WASHINGTON: Federal prosecutors have charged four more bankers with Zurich-based Credit Suisse Group with conspiracy in what they say was a long-running scheme to help U.S. taxpayers hide as much as $4 billion in assets.
Prosecutors originally charged four people in the scheme in February, so the charges announced Thursday bring the total number of people charged up to eight. Charging documents filed in the case do not specify what bank the group worked for, but The Associated Press previously reported its identity.
Prosecutors wrote in February that as of late 2008 Credit Suisse was maintaining thousands of secret accounts for U.S. customers with approximately $3 billion in assets, but that amount was increased to $4 billion in a document filed Thursday. Prosecutors previously alleged that the conspiracy goes back as far as 1953.
The four individuals charged Thursday were: Markus Walder, who was the head of North American Offshore Banking; Susanne D. Ruegg Meier, a member of the bank's senior management; Andreas Bachmann and Josef Dorig, both of whom worked for a Credit Suisse subsidiary. Court documents did not include Dorig's nationality, but all three others charged are Swiss.
Credit Suisse itself is not charged in the case, but prosecutors wrote that bank officials "knew and should have known that they were aiding and abetting U.S. customers in evading their U.S. income taxes."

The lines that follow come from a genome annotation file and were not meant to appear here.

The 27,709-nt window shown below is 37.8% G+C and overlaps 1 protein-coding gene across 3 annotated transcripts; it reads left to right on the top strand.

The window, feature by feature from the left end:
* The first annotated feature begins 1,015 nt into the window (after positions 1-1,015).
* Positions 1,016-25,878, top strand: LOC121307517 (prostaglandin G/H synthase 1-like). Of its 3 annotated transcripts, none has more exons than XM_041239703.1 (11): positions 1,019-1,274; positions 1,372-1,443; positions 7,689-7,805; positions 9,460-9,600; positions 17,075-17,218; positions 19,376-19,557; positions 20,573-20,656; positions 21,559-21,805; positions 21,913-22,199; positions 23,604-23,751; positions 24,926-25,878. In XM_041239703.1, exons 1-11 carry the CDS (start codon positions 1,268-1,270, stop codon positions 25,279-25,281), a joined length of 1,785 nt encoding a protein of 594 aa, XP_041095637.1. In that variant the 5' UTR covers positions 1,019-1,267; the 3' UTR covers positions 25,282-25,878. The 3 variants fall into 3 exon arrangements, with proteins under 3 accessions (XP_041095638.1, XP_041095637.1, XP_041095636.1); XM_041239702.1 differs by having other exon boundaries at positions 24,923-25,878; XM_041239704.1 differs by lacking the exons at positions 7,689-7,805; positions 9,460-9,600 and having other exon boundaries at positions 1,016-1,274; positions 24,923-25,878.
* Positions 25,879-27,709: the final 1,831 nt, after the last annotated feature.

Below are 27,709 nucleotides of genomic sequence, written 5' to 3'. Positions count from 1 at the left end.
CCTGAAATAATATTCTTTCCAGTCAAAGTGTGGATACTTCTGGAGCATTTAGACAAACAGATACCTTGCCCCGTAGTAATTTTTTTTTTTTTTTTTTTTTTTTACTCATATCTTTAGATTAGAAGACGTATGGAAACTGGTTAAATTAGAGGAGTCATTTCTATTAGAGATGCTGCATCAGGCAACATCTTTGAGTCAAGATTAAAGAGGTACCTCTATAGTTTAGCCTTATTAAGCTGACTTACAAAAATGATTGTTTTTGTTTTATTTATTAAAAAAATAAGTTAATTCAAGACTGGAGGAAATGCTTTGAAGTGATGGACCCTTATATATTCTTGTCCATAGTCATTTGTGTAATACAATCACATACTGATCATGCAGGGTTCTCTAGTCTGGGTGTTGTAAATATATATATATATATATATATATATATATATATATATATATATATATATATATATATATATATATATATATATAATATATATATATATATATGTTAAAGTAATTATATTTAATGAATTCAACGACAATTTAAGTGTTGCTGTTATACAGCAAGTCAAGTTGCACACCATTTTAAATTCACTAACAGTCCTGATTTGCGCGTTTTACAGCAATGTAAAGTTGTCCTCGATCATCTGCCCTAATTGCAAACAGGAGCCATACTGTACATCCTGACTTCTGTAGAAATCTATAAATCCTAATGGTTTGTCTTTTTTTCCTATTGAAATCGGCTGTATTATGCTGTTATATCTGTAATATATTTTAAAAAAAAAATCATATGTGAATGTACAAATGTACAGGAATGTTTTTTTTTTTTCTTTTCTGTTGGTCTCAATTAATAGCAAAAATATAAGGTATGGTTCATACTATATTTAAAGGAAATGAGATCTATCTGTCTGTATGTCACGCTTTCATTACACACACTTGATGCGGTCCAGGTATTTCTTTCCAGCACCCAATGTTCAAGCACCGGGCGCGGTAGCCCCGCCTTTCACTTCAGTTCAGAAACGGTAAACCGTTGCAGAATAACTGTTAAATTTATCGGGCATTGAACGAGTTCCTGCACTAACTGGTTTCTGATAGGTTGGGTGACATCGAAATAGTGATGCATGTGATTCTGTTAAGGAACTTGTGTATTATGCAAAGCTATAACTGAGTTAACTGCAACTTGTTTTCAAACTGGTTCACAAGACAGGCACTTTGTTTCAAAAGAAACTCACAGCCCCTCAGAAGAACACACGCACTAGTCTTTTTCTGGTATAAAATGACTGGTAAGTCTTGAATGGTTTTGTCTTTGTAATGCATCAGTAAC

"Credit Suisse is committed to a fully compliant cross-border business. Subject to our Swiss legal obligations and throughout this process we will continue to cooperate with the U.S. authorities in an effort to resolve these matters," the bank said in an emailed statement.
The four individuals previously charged in the case were Italian citizen Marco Parenti Adami and Swiss citizens Emanuel Agustoni, Michele Bergantino and Roger Schaerer. Schaerer has dual citizenship with the United States.
Revised court documents released Thursday discuss how the group is alleged to have worked with 35 clients including people in New York, New Jersey, California, Florida and Virginia to conceal assets and income in secret accounts. The original court papers noted 17 customers, none of them by name. - AP
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